Crop Damage From Rains Could Total $207 Million

Denise Coolman  |  4/19/2005 10:29:14 PM

News Release Distributed 07/09/04 

NEW ORLEANS – Louisiana agricultural producers could see as much as $207 million in economic damages from rains that pelted the state in May and June.

This loss affects an estimated 1.61 million acres, said LSU AgCenter Chancellor Bill Richardson during the 82nd Annual Meeting of the Louisiana Farm Bureau Federation general session Friday (July 9).

"The estimate of 1.61 million acres represents nearly 49 percent of the total 3.3 million acres of row crops in Louisiana," Richardson said. "The estimate of $207 million in economic damages represents the LSU AgCenter’s best estimate of current economic difficulties faced by Louisiana producers, but we won’t know the exact total until harvest."

A report on preliminary damage estimates for 46 parishes released by the LSU AgCenter’s Agricultural Economics Department Friday (July 9) shows the figures do not include estimates of quality damage that potentially could develop as a result of adverse weather for commodities other than wheat, hay, fruits and vegetables. The report also states that "future weather patterns and resulting changes in disease and insect pressure could dramatically alter the extent of this damage."

During the middle and latter parts of May, regions of the state experienced rain in amounts ranging from 10 inches to well over 20 inches. While the excessive rains in May caused some damage in certain geographic locations in the state, it was not thought to be widespread, and the total economic impact was relatively minor compared to previous periods of weather-related production difficulties. But persistent rains through much of June are thought to have affected a much larger portion of the state and to have generated considerably higher economic damages.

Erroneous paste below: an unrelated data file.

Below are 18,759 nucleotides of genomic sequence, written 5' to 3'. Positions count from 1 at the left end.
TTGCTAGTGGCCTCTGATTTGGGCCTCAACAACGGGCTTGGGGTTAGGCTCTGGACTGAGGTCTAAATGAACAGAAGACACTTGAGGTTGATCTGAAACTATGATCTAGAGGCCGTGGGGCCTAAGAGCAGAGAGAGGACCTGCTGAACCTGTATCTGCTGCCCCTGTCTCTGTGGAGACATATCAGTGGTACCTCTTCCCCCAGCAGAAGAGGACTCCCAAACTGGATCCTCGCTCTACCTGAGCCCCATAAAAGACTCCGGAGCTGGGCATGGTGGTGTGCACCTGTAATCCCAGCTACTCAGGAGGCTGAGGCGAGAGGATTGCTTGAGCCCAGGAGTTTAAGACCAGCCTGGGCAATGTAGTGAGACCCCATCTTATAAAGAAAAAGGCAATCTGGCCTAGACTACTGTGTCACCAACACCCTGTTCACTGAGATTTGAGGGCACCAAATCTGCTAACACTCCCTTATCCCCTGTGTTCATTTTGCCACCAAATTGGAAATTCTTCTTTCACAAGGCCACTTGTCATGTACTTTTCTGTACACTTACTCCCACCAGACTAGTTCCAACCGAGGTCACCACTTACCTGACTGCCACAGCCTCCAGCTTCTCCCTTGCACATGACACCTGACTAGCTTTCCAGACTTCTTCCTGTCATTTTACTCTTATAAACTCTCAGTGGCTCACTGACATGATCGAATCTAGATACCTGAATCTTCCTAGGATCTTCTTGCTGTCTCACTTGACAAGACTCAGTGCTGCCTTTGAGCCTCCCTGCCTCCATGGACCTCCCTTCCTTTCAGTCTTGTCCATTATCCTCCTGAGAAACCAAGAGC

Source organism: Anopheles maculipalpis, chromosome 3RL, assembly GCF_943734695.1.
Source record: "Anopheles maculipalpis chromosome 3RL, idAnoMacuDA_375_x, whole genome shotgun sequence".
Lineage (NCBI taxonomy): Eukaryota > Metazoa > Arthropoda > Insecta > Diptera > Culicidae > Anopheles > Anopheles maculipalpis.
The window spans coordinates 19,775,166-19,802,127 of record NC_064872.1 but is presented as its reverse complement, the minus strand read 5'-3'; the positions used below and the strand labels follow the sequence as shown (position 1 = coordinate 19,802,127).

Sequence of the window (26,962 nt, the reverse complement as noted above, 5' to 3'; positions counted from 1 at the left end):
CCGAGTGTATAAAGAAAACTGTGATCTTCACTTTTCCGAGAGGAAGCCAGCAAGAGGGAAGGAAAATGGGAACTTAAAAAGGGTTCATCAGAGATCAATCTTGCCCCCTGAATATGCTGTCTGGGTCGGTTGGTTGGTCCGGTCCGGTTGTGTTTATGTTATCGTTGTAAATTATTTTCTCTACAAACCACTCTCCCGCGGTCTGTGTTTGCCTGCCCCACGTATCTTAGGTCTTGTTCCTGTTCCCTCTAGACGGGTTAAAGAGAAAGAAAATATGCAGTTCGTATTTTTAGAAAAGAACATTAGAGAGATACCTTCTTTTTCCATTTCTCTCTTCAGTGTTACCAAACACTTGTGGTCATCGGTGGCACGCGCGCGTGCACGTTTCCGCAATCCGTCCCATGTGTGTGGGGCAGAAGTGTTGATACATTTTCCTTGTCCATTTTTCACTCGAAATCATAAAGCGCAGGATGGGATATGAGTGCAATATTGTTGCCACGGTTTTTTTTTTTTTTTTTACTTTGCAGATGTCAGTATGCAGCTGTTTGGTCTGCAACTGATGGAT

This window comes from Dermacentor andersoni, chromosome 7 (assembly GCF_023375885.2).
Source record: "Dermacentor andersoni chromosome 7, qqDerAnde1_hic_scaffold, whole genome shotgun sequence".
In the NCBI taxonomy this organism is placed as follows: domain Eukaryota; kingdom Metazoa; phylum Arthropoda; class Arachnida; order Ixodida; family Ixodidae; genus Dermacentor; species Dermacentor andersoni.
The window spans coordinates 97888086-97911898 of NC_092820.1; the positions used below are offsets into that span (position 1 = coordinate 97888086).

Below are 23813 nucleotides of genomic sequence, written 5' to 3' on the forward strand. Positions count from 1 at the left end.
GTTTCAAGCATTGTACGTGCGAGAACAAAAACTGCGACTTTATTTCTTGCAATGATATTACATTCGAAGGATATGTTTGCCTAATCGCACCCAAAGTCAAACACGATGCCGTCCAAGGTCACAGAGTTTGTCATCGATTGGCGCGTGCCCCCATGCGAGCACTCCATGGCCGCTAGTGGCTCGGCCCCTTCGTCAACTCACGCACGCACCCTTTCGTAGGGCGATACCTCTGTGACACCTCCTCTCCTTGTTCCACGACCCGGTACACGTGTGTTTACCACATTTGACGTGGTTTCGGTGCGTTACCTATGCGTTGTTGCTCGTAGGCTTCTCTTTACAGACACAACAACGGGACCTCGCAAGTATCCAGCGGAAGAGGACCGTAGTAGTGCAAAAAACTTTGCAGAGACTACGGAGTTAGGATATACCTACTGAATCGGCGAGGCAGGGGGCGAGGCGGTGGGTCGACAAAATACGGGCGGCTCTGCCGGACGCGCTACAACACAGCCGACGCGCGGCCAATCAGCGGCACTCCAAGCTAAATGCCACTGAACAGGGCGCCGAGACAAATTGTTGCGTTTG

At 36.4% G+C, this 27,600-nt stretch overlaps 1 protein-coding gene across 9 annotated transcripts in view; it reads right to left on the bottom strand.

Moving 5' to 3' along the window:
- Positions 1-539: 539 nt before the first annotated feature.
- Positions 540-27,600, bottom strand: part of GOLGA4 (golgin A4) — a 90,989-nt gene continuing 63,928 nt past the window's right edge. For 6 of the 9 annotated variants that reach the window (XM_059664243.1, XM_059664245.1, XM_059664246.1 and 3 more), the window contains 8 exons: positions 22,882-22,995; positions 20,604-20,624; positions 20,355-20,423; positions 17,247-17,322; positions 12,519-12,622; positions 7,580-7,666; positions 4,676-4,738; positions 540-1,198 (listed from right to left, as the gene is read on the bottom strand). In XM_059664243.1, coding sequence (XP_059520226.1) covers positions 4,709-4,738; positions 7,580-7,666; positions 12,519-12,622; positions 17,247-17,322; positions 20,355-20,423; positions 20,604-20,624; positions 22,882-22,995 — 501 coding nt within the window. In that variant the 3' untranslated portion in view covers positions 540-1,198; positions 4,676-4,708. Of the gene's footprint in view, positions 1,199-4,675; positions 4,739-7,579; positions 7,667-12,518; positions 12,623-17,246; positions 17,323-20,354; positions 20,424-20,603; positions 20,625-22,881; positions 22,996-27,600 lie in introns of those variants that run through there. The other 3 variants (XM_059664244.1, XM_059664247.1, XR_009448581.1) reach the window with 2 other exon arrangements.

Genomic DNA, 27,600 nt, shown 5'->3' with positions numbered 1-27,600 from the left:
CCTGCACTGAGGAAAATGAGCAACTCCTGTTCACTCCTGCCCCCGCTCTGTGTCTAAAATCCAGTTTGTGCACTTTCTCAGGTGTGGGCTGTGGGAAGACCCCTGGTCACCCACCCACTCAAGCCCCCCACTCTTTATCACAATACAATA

"With many commodities still in the early stages of crop development, the ability to accurately project yield damage is extremely limited," Richardson said. "This is particularly true when attempting to access quality damage issues. The exact nature of the damage will be largely dependent on weather conditions over the next month."

Louisiana producers definitely need the rain to stop, said Louisiana Commissioner of Agriculture Bob Odom.

"The rain has damaged our crops," Odom said. "Some producers have planted and have lost everything. Other producers haven’t been able to plant. We need the rain to stop so our producers can do what is required to get crop insurance to pay."

Louisiana Farm Bureau President Ronnie Anderson, who traveled the state the last week of June surveying crop damage, said farmers might see a dramatic drop in crop quality as well as yield.

"We had a great crop before all the rains began," Anderson said. "Now farmers are going to have to work hard to get an average harvest at best. It's a shame to see the condition of these crops. Farmers had the crop in the palms of their hands, but Mother Nature had other plans."

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Writer: A. Denise Coolman at (318) 644-5865 or dcoolman@agcenter.lsu.edu

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